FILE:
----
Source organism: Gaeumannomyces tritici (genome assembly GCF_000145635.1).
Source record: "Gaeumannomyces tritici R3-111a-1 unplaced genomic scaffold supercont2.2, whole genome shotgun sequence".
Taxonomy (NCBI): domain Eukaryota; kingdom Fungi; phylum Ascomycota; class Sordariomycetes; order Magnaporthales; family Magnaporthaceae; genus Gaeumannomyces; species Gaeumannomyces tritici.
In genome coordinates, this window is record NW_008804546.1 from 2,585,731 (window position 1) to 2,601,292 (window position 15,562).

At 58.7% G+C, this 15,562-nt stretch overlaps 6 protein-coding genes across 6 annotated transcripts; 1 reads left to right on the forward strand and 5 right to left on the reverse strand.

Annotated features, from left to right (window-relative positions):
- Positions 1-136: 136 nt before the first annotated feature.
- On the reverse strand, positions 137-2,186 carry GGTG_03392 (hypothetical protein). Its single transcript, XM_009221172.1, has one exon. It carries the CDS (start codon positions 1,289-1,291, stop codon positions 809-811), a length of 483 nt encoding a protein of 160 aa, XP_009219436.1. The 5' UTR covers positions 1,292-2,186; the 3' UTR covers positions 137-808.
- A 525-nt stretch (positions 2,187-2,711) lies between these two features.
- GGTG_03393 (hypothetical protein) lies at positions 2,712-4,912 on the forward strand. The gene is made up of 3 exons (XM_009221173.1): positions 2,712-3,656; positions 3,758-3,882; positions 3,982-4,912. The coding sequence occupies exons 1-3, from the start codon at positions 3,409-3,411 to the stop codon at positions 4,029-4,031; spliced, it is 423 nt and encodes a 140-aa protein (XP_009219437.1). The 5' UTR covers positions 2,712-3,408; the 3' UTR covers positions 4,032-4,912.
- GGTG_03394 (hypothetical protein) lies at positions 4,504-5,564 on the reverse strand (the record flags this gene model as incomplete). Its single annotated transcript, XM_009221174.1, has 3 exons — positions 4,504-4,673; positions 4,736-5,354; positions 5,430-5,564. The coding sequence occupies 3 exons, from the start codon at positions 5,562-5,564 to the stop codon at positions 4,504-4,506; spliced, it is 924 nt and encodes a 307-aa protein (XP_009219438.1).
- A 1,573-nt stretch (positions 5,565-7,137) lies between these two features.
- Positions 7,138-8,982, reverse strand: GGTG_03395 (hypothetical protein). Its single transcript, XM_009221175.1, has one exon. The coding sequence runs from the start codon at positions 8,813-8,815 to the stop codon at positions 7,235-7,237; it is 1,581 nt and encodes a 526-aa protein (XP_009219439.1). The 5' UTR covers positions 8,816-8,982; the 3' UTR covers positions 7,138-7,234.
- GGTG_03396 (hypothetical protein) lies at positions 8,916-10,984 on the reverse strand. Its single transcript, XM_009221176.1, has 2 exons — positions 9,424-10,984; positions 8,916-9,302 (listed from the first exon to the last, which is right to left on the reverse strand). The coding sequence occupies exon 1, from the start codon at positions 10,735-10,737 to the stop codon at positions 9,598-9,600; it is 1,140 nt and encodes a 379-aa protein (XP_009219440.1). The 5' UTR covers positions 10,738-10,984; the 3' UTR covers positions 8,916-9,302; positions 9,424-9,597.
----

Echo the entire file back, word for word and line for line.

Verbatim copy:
Source organism: Gaeumannomyces tritici (genome assembly GCF_000145635.1).
Source record: "Gaeumannomyces tritici R3-111a-1 unplaced genomic scaffold supercont2.2, whole genome shotgun sequence".
Taxonomy (NCBI): domain Eukaryota; kingdom Fungi; phylum Ascomycota; class Sordariomycetes; order Magnaporthales; family Magnaporthaceae; genus Gaeumannomyces; species Gaeumannomyces tritici.
In genome coordinates, this window is record NW_008804546.1 from 2,585,731 (window position 1) to 2,601,292 (window position 15,562).

At 58.7% G+C, this 15,562-nt stretch overlaps 6 protein-coding genes across 6 annotated transcripts; 1 reads left to right on the forward strand and 5 right to left on the reverse strand.

Annotated features, from left to right (window-relative positions):
- Positions 1-136: 136 nt before the first annotated feature.
- On the reverse strand, positions 137-2,186 carry GGTG_03392 (hypothetical protein). Its single transcript, XM_009221172.1, has one exon. It carries the CDS (start codon positions 1,289-1,291, stop codon positions 809-811), a length of 483 nt encoding a protein of 160 aa, XP_009219436.1. The 5' UTR covers positions 1,292-2,186; the 3' UTR covers positions 137-808.
- A 525-nt stretch (positions 2,187-2,711) lies between these two features.
- GGTG_03393 (hypothetical protein) lies at positions 2,712-4,912 on the forward strand. The gene is made up of 3 exons (XM_009221173.1): positions 2,712-3,656; positions 3,758-3,882; positions 3,982-4,912. The coding sequence occupies exons 1-3, from the start codon at positions 3,409-3,411 to the stop codon at positions 4,029-4,031; spliced, it is 423 nt and encodes a 140-aa protein (XP_009219437.1). The 5' UTR covers positions 2,712-3,408; the 3' UTR covers positions 4,032-4,912.
- GGTG_03394 (hypothetical protein) lies at positions 4,504-5,564 on the reverse strand (the record flags this gene model as incomplete). Its single annotated transcript, XM_009221174.1, has 3 exons — positions 4,504-4,673; positions 4,736-5,354; positions 5,430-5,564. The coding sequence occupies 3 exons, from the start codon at positions 5,562-5,564 to the stop codon at positions 4,504-4,506; spliced, it is 924 nt and encodes a 307-aa protein (XP_009219438.1).
- A 1,573-nt stretch (positions 5,565-7,137) lies between these two features.
- Positions 7,138-8,982, reverse strand: GGTG_03395 (hypothetical protein). Its single transcript, XM_009221175.1, has one exon. The coding sequence runs from the start codon at positions 8,813-8,815 to the stop codon at positions 7,235-7,237; it is 1,581 nt and encodes a 526-aa protein (XP_009219439.1). The 5' UTR covers positions 8,816-8,982; the 3' UTR covers positions 7,138-7,234.
- GGTG_03396 (hypothetical protein) lies at positions 8,916-10,984 on the reverse strand. Its single transcript, XM_009221176.1, has 2 exons — positions 9,424-10,984; positions 8,916-9,302 (listed from the first exon to the last, which is right to left on the reverse strand). The coding sequence occupies exon 1, from the start codon at positions 10,735-10,737 to the stop codon at positions 9,598-9,600; it is 1,140 nt and encodes a 379-aa protein (XP_009219440.1). The 5' UTR covers positions 10,738-10,984; the 3' UTR covers positions 8,916-9,302; positions 9,424-9,597.